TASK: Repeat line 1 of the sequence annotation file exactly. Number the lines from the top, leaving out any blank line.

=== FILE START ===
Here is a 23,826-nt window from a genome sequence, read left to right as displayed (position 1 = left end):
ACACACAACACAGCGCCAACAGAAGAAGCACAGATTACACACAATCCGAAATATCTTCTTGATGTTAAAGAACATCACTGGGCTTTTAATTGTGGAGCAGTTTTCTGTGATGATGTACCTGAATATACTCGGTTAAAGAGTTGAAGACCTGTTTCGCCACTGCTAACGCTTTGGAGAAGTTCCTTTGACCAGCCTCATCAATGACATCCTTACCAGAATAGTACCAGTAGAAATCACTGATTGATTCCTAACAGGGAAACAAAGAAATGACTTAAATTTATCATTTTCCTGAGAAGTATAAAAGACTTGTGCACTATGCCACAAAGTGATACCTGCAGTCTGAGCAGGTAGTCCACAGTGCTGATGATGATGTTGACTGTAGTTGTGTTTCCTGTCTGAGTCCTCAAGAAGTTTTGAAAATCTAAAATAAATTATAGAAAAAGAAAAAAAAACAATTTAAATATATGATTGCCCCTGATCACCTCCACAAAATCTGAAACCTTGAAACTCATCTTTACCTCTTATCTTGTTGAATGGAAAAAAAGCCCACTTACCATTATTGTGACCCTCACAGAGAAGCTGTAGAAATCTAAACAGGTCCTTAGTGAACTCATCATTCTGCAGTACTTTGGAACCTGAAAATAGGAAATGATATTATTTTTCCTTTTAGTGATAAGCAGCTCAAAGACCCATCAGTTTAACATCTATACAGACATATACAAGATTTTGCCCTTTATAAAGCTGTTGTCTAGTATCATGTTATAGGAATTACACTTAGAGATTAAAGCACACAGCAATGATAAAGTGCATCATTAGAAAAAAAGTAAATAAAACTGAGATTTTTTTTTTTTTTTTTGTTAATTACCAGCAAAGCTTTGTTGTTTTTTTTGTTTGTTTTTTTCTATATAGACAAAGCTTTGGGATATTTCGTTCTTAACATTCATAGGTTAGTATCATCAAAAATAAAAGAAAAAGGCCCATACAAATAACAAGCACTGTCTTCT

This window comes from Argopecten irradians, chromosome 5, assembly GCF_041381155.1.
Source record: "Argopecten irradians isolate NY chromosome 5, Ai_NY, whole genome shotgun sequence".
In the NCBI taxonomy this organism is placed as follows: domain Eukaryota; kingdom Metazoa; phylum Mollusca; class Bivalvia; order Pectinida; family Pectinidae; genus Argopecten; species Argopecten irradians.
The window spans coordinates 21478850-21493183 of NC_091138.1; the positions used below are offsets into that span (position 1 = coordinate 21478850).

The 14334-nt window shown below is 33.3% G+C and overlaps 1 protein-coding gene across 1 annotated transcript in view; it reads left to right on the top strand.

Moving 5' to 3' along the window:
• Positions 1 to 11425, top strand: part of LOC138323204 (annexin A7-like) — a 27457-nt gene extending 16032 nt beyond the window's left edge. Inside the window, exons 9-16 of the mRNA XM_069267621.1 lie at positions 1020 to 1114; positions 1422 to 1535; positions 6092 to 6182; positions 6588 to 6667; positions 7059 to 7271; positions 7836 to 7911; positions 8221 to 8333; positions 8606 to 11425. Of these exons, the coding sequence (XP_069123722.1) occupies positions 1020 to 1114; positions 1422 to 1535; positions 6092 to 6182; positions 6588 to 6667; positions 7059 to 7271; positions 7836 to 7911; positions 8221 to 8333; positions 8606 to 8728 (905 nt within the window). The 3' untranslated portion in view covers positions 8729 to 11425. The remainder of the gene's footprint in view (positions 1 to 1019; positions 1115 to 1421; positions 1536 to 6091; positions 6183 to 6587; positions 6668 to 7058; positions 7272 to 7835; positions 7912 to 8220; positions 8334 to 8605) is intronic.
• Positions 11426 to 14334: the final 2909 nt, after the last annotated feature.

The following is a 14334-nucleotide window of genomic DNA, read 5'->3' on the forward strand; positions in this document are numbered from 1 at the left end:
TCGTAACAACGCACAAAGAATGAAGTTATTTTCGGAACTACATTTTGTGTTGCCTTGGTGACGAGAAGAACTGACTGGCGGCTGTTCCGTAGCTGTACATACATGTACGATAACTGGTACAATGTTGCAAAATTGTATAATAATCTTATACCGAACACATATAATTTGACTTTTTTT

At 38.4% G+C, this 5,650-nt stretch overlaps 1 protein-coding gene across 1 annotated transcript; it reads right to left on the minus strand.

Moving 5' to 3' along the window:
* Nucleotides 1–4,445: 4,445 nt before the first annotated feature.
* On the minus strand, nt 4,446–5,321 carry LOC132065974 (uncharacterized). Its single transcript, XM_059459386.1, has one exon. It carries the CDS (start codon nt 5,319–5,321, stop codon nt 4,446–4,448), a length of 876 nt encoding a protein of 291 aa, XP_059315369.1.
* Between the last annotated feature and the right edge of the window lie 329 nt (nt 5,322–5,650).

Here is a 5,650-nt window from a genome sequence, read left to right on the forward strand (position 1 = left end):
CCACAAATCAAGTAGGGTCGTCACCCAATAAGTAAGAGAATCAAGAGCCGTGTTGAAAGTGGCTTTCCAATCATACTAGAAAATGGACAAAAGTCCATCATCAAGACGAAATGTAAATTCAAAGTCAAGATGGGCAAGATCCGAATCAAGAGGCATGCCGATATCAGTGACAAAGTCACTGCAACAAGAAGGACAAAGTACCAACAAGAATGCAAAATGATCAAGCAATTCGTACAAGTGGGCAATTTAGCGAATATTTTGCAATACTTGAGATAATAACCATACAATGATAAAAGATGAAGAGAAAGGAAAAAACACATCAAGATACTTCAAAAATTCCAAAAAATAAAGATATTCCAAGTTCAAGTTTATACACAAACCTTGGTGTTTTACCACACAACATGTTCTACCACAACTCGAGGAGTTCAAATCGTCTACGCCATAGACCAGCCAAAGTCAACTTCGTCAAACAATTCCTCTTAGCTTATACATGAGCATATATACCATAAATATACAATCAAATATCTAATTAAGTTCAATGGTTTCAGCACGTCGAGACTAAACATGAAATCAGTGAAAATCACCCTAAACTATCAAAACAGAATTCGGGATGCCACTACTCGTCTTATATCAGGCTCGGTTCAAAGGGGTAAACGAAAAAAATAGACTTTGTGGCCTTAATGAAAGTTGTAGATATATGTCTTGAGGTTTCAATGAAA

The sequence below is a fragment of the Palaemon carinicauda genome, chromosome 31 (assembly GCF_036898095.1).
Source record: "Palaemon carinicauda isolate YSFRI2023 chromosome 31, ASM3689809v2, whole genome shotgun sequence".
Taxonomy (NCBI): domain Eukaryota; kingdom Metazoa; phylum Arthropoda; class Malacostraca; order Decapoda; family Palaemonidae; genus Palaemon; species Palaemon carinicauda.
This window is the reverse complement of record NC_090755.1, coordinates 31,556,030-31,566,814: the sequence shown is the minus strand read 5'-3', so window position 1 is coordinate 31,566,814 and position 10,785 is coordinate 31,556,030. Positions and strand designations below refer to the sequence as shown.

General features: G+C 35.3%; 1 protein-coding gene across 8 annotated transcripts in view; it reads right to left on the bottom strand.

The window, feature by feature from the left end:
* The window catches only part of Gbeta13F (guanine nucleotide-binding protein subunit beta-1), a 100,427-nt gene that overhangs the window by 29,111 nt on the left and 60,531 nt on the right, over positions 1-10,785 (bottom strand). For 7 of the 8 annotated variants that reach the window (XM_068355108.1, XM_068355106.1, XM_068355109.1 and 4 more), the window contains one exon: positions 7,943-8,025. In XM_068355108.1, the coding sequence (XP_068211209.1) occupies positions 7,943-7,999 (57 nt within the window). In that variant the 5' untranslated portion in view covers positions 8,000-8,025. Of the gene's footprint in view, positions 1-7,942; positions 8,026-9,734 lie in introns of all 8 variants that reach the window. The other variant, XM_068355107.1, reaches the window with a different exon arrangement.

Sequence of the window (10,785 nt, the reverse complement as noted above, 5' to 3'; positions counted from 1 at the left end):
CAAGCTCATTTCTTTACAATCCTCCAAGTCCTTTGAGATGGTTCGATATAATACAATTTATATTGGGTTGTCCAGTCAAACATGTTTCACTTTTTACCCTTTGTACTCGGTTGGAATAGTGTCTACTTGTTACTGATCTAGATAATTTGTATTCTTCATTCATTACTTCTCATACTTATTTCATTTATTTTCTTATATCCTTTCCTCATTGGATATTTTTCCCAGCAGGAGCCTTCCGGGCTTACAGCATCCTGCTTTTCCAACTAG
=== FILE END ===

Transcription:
Here is a 23,826-nt window from a genome sequence, read left to right as displayed (position 1 = left end):